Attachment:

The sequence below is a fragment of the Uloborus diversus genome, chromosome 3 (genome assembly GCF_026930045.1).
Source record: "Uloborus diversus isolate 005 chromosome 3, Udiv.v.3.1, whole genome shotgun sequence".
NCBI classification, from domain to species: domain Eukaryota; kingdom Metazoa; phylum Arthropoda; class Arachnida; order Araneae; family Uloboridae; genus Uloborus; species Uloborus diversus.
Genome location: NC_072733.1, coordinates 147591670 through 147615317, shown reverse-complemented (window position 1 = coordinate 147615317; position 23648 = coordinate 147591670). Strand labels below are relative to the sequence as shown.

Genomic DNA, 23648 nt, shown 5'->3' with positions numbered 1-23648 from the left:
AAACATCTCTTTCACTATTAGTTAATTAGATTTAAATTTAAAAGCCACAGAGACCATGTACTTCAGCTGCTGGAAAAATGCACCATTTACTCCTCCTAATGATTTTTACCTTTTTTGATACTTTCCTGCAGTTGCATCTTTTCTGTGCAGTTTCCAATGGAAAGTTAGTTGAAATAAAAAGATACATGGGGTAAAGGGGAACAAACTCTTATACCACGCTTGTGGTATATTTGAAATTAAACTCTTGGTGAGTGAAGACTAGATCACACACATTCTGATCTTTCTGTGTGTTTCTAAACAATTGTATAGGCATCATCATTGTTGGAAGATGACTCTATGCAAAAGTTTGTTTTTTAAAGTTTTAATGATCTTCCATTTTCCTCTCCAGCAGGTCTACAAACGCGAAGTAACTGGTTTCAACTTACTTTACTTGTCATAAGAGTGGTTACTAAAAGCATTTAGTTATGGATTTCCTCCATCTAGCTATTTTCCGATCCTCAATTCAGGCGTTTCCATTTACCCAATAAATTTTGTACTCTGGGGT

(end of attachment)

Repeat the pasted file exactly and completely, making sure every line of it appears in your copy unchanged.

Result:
The sequence below is a fragment of the Uloborus diversus genome, chromosome 3 (genome assembly GCF_026930045.1).
Source record: "Uloborus diversus isolate 005 chromosome 3, Udiv.v.3.1, whole genome shotgun sequence".
NCBI classification, from domain to species: domain Eukaryota; kingdom Metazoa; phylum Arthropoda; class Arachnida; order Araneae; family Uloboridae; genus Uloborus; species Uloborus diversus.
Genome location: NC_072733.1, coordinates 147591670 through 147615317, shown reverse-complemented (window position 1 = coordinate 147615317; position 23648 = coordinate 147591670). Strand labels below are relative to the sequence as shown.

Genomic DNA, 23648 nt, shown 5'->3' with positions numbered 1-23648 from the left:
AAACATCTCTTTCACTATTAGTTAATTAGATTTAAATTTAAAAGCCACAGAGACCATGTACTTCAGCTGCTGGAAAAATGCACCATTTACTCCTCCTAATGATTTTTACCTTTTTTGATACTTTCCTGCAGTTGCATCTTTTCTGTGCAGTTTCCAATGGAAAGTTAGTTGAAATAAAAAGATACATGGGGTAAAGGGGAACAAACTCTTATACCACGCTTGTGGTATATTTGAAATTAAACTCTTGGTGAGTGAAGACTAGATCACACACATTCTGATCTTTCTGTGTGTTTCTAAACAATTGTATAGGCATCATCATTGTTGGAAGATGACTCTATGCAAAAGTTTGTTTTTTAAAGTTTTAATGATCTTCCATTTTCCTCTCCAGCAGGTCTACAAACGCGAAGTAACTGGTTTCAACTTACTTTACTTGTCATAAGAGTGGTTACTAAAAGCATTTAGTTATGGATTTCCTCCATCTAGCTATTTTCCGATCCTCAATTCAGGCGTTTCCATTTACCCAATAAATTTTGTACTCTGGGGT